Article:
Codependency and Codependent Relationships
Sandra C. Anderson, Ph.D., Emerita Professor at Portland State University, describes "codependency" as a pattern of painful dependence on compulsive behaviors and on approval from others in an attempt to find safety, self-worth, and identity.
Shawn Meghan Burn, Ph.D., professor of psychology at the California Polytechnic State University, says “Codependent relationships are a specific type of dysfunctional helping relationship." Burn defines a codependent relationships as a dysfunctional helping relationship where one person supports or enables the other person’s addiction, poor mental health, immaturity, irresponsibility, or under-achievement.
People with a predisposition to be a codependent enabler often find themselves in relationships where their primary role is that of rescuer, supporter, and confidante. These helper types are often dependent on the other person's poor functioning to satisfy their own emotional needs.
Codependent relationships are where one person supports or enables another person's addiction, poor mental health, immaturity, irresponsibility, or under-achievement. Among the core characteristics of codependency, the most common theme is an excessive reliance on other people for approval and identity.
For the enabler a codependent relationship fulfills a strong drive to feel needed. Some enablers always need to be in a relationship because they feel lost or lonely when they’re by themselves. Codependents are often inherently afraid of being rejected or abandoned, even if they can function on their own, and in these cases the enabling behavior is a way to mitigate fears of abandonment. Codependent enablers often lack in self-worth and define their worth through another's eyes, thoughts, or views of them. They need other people to validate them to feel okay about themselves and without this, they are unable to find their own worth or identity. For some, the codependent relationship will satisfy the need to feel competent and low self-esteem is boosted by comparing oneself to the dysfunctional partner.
For the enabled person the dependence on the enabler is equally profound. In a codependent relationship, their poor functioning essentially brings them much needed love, care, and concern from an enabler and they are accepted as they are with their addiction, or poor mental or physical health. The enabler's consistent support reduces the outside pressures on the enabled person to mature, or advance their life skills or confidence. And, due to their below average functioning, the enabled person may have few relationships as close as their relationship with the enabler. This makes them highly dependent on the enabler to satisfy needs normally met by multiple close relationships.
It is this high degree of mutual, unhealthy dependence on the part of both the enabler and the enabled that makes the relationship codependent and resistant to change. It is often very hard for either person to end a relationship even when the relationship is painful or abusive. It is not unusual for one or both to feel trapped.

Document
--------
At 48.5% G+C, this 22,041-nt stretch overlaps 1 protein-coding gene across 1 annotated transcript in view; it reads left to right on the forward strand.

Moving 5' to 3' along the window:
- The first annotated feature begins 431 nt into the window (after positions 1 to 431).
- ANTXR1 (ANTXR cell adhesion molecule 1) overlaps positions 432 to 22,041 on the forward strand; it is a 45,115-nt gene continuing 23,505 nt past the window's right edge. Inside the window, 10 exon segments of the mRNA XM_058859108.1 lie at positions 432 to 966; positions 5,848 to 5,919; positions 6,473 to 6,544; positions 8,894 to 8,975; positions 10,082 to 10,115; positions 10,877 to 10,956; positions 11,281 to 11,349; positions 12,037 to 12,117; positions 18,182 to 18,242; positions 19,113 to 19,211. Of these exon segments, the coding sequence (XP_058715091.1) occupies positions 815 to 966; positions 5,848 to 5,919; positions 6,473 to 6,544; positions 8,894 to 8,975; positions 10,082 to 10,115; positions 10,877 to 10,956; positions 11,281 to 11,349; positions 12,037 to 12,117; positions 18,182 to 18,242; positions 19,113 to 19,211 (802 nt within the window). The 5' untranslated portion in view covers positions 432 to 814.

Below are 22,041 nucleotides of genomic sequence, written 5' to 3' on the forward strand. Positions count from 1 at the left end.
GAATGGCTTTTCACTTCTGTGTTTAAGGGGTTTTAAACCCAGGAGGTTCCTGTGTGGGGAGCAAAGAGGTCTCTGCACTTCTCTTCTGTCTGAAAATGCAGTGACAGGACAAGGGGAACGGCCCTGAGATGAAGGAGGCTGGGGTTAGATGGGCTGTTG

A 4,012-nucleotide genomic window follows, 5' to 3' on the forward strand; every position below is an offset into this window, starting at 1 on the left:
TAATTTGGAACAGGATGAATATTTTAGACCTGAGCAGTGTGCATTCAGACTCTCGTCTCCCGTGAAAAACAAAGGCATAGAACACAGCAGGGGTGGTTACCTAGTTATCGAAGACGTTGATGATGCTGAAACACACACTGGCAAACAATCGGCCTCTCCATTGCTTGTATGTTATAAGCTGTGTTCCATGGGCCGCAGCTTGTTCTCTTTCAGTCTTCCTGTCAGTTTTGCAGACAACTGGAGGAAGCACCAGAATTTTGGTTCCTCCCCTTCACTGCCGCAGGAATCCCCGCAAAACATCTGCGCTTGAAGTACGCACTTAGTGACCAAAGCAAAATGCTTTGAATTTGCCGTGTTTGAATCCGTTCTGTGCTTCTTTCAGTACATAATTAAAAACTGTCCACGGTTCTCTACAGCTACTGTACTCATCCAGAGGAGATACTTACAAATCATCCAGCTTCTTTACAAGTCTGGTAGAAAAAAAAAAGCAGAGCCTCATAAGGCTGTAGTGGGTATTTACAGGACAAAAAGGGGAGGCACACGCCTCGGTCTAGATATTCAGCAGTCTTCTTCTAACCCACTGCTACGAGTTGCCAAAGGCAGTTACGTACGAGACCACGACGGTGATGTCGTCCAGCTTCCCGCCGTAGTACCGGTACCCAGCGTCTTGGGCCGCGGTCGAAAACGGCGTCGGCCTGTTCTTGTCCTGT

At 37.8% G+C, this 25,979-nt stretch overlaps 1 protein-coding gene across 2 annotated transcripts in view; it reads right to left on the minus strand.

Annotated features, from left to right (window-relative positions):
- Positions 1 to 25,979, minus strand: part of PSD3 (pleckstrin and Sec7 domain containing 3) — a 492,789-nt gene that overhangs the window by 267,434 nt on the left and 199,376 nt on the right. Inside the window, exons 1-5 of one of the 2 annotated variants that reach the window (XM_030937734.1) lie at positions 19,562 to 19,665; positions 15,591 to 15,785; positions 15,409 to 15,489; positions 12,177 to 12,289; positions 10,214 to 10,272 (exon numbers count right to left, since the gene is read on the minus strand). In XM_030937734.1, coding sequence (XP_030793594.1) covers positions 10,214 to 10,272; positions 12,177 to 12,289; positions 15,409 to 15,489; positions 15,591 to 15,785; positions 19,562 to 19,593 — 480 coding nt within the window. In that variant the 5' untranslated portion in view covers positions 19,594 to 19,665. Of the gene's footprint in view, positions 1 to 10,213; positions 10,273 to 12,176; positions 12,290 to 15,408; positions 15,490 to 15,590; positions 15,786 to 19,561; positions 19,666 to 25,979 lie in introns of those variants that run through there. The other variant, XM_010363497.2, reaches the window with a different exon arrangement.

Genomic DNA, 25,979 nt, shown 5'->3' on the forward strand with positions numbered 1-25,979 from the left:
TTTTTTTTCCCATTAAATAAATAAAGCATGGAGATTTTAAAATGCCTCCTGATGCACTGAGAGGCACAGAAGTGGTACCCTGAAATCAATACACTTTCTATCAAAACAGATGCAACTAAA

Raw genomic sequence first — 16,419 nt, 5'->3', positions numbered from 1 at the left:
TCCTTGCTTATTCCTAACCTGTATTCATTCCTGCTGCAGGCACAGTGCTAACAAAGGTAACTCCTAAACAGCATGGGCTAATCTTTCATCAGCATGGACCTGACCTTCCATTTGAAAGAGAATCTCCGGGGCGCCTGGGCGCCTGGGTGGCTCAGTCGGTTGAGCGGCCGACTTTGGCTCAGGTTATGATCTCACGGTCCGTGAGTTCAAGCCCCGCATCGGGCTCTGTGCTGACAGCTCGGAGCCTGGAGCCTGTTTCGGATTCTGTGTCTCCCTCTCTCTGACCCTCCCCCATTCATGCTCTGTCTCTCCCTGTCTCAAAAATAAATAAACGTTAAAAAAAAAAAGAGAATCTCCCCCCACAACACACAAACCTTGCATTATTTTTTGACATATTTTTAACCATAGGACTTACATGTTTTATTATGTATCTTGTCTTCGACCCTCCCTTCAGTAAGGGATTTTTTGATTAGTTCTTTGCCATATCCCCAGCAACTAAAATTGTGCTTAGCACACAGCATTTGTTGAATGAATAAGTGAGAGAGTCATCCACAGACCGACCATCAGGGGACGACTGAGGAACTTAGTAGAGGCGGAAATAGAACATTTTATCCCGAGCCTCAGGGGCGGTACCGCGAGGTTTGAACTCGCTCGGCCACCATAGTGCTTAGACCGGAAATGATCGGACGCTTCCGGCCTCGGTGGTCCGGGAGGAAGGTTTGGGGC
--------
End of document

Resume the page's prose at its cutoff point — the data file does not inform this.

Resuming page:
Sharon Wegscheider-Cruse, founding chairperson of the National Association for Children of Alcoholics, describes codependency as "a specific condition that is characterized by preoccupation and extreme dependence — emotionally, socially and sometimes physically — on another person".
This type and degree of dependency on another person is destructive to both parties. Codependence is a quite different matter from interdependence.
Codependent Relationships are One-sided
Family therapist and WebMD contributor Tina Tessina, PhD, LMFT says, "It's kind of a weird term [codependent], and it doesn't sound like it means a one-sided relationship, but often that's what it becomes. The codependent enabler often finds themselves trying to make their relationship work with someone else who's not."
When the relationship starts breaking down, the codependent enabler will sacrifice their own emotional needs in order to keep the relationship going. At this point, he or she starts to lose themselves. The mantra of a typical enabler is, "I do everything for her in the relationship. It's not because of me that we have problems."
"I do everything for her in the relationship. It's not because of me that we have problems."
These imbalanced relationships can go on for some time, however, they are ultimately unsustainable due to their consumption of the enabler's emotional, financial or physical resources, and because they lead to resentment and relationship strain for both participants.
Symptoms of Codependency
Daniel Harkness, Ph.D., LCSW, professor at Boise State University says that some of the most commonly cited symptoms of codependency are:
- intense and unstable interpersonal relationships,
- inability to tolerate being alone, accompanied by frantic efforts to avoid being alone,
- chronic feelings of boredom and emptiness,
- subordinating one's own needs to those of the person with whom one is involved,
- overwhelming desire for acceptance and affection,
- external referencing,
- dishonesty and denial, and
- low self-worth.
The Opposite of Codependency is a Well Differentiated Self